Dunne takes break while Harrington backs Turkey tournament
Paul Dunne's hopes of joining Pádraig Harrington in the field for the $7million (€6.33m) Turkish Airlines Open were dashed last night.
Dunne, who played in the weekly Winter Series event at The Links Portmarnock yesterday, kept a close eye on the movement of players in the field once he finished his round as he was third reserve for Turkey.
Top players including Rory McIlroy, Shane Lowry, Patrick Reed and Henrik Stenson had already opted out because of terrorism scares, but all Dunne needed was a thumbs up from tournament officials.
"I would have played because I figured if the threat was severe, then they wouldn't have played the tournament.
"They're not going to put a golf competition ahead of people's safety, so they must be pretty confident that it's pretty safe.
"You can get attacks anywhere in the world.
"If you're worried about that, you'd end up living your life on eggshells. I'd go and just hope for the best," said Dunne.
Later in the day, the European Tour released the tee-times for round one at the Regnum Carya Golf & Spa Resort, and they had the full muster of 78 players.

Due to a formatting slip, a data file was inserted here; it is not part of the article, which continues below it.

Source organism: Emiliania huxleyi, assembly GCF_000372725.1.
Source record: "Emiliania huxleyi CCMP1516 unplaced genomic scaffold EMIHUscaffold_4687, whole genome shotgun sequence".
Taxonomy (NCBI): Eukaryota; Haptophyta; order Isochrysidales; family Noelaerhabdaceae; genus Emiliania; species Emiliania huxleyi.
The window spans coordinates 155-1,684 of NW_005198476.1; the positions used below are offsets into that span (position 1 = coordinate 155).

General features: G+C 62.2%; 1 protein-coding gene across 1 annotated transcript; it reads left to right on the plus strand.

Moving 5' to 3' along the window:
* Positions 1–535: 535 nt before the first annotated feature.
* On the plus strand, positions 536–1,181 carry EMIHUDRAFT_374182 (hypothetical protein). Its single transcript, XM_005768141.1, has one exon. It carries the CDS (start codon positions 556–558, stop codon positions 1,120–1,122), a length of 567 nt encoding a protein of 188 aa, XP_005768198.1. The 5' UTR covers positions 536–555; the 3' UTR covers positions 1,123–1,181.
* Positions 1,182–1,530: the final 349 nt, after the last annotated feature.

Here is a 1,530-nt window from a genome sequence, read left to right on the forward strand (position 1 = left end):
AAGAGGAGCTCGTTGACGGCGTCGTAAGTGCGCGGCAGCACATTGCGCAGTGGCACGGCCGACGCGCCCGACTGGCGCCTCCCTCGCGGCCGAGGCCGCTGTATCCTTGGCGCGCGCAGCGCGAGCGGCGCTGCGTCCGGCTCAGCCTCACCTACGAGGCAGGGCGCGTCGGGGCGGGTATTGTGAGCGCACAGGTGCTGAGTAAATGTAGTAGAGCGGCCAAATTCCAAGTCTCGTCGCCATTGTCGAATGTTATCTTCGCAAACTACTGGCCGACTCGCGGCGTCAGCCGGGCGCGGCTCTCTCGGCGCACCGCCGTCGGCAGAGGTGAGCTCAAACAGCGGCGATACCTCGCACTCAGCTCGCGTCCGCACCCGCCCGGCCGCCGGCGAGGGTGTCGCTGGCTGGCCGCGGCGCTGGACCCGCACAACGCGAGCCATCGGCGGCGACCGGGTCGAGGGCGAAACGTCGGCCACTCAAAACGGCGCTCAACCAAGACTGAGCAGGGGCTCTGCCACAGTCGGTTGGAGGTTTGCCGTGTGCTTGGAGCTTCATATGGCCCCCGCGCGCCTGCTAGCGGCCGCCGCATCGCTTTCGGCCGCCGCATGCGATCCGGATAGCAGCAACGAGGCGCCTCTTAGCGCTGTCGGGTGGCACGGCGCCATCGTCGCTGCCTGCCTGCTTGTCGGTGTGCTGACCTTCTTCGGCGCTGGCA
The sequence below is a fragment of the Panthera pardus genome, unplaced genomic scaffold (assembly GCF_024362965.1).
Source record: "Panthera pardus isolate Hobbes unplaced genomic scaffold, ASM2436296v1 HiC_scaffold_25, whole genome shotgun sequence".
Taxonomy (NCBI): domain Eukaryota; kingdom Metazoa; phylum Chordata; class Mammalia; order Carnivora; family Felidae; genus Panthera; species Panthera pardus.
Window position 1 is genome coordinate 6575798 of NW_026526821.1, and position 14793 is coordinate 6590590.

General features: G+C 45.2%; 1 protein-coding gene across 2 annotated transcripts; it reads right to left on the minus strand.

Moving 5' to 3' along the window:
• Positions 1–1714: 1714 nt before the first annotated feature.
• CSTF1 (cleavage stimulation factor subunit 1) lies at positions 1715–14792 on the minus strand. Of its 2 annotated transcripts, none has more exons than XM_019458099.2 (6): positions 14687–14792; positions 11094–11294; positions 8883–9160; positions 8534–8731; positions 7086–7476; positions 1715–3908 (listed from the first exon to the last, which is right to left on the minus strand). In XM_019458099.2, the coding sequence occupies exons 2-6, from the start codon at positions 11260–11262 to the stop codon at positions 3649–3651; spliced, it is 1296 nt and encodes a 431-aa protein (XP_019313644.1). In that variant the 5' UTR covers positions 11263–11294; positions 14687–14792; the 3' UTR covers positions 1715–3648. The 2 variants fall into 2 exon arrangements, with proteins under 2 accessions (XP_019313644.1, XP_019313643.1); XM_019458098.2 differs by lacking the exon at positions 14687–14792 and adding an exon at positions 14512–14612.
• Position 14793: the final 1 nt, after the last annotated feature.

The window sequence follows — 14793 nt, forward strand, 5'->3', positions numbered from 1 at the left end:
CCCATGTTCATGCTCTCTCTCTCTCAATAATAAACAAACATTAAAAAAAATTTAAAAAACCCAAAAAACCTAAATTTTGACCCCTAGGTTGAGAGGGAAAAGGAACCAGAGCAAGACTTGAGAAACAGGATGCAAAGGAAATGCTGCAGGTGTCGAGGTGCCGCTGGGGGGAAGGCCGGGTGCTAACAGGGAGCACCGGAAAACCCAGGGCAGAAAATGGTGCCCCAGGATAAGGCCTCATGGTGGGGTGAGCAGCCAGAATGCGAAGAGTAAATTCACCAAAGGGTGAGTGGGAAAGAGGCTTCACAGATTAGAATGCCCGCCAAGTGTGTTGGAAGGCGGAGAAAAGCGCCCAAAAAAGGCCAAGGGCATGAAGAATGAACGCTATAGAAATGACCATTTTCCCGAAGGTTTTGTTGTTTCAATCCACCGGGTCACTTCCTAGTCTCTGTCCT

That made up Dunne's mind. He now plans to take the rest of the week off, and start preparing next week for the Alfred Dunhill Championship in South Africa from December 1-4.
His 2017 status as one of the 110 exempt players affords him more choice about when, and where, and how often he plays.
"Obviously I would like to have done better in a few events, but it's a building block.
"Everyone hopes they get off to a quick start and win straight away, but it improves my status for next year.
"Hopefully I can keep trending that way, keep improving, and start winning soon," said Dunne.
Meanwhile, the Turkish Airlines Open, the first of the three Final Series events, goes ahead as scheduled.
Harrington, winner of the Portugal Masters last Sunday week, had no complaints.
"There's a lot of scaremongering. Obviously here it's a slightly bigger issue, but everything about the place is great. They have to put more security in and pay attention, but is it more dangerous here than anywhere else? I'm not really sure.
"It was talked about a lot, and I think Keith Pelley (the European Tour chief executive) did a great job by coming down here a couple of days ago and leading from the front," said Harrington.